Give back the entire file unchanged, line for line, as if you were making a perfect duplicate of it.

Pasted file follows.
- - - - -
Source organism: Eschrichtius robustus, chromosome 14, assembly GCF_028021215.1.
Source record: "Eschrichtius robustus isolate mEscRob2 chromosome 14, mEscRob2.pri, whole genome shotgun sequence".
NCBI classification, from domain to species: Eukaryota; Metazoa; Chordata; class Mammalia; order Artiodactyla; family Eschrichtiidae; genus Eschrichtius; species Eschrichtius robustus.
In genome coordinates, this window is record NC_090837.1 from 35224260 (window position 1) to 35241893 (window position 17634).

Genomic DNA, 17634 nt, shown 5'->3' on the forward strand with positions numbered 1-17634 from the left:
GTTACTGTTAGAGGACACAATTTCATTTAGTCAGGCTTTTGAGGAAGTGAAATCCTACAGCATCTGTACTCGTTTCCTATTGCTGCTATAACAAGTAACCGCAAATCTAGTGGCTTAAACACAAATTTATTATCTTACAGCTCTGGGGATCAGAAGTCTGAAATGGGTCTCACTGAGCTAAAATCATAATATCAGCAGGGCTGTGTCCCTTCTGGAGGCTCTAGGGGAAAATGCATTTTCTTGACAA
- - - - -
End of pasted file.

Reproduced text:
Source organism: Eschrichtius robustus, chromosome 14, assembly GCF_028021215.1.
Source record: "Eschrichtius robustus isolate mEscRob2 chromosome 14, mEscRob2.pri, whole genome shotgun sequence".
NCBI classification, from domain to species: Eukaryota; Metazoa; Chordata; class Mammalia; order Artiodactyla; family Eschrichtiidae; genus Eschrichtius; species Eschrichtius robustus.
In genome coordinates, this window is record NC_090837.1 from 35224260 (window position 1) to 35241893 (window position 17634).

Genomic DNA, 17634 nt, shown 5'->3' on the forward strand with positions numbered 1-17634 from the left:
GTTACTGTTAGAGGACACAATTTCATTTAGTCAGGCTTTTGAGGAAGTGAAATCCTACAGCATCTGTACTCGTTTCCTATTGCTGCTATAACAAGTAACCGCAAATCTAGTGGCTTAAACACAAATTTATTATCTTACAGCTCTGGGGATCAGAAGTCTGAAATGGGTCTCACTGAGCTAAAATCATAATATCAGCAGGGCTGTGTCCCTTCTGGAGGCTCTAGGGGAAAATGCATTTTCTTGACAA